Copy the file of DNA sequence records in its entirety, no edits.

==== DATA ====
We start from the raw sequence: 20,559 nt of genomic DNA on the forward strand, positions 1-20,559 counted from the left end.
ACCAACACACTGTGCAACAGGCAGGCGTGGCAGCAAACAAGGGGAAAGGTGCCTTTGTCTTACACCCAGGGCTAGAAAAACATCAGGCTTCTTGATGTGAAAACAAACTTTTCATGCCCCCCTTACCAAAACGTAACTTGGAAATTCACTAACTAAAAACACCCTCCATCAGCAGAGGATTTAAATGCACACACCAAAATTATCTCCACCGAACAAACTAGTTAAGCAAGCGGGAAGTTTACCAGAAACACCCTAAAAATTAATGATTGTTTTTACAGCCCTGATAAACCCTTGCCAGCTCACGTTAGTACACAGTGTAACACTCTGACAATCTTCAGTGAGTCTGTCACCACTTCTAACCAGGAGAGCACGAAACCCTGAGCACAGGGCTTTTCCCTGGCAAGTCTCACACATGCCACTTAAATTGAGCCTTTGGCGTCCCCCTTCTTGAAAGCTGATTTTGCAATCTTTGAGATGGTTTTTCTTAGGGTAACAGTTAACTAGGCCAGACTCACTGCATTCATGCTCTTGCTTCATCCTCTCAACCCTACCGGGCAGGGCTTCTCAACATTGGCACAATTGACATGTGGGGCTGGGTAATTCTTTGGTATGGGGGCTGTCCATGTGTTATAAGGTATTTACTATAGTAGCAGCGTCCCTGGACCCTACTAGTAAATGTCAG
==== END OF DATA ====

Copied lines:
We start from the raw sequence: 20,559 nt of genomic DNA on the forward strand, positions 1-20,559 counted from the left end.
ACCAACACACTGTGCAACAGGCAGGCGTGGCAGCAAACAAGGGGAAAGGTGCCTTTGTCTTACACCCAGGGCTAGAAAAACATCAGGCTTCTTGATGTGAAAACAAACTTTTCATGCCCCCCTTACCAAAACGTAACTTGGAAATTCACTAACTAAAAACACCCTCCATCAGCAGAGGATTTAAATGCACACACCAAAATTATCTCCACCGAACAAACTAGTTAAGCAAGCGGGAAGTTTACCAGAAACACCCTAAAAATTAATGATTGTTTTTACAGCCCTGATAAACCCTTGCCAGCTCACGTTAGTACACAGTGTAACACTCTGACAATCTTCAGTGAGTCTGTCACCACTTCTAACCAGGAGAGCACGAAACCCTGAGCACAGGGCTTTTCCCTGGCAAGTCTCACACATGCCACTTAAATTGAGCCTTTGGCGTCCCCCTTCTTGAAAGCTGATTTTGCAATCTTTGAGATGGTTTTTCTTAGGGTAACAGTTAACTAGGCCAGACTCACTGCATTCATGCTCTTGCTTCATCCTCTCAACCCTACCGGGCAGGGCTTCTCAACATTGGCACAATTGACATGTGGGGCTGGGTAATTCTTTGGTATGGGGGCTGTCCATGTGTTATAAGGTATTTACTATAGTAGCAGCGTCCCTGGACCCTACTAGTAAATGTCAG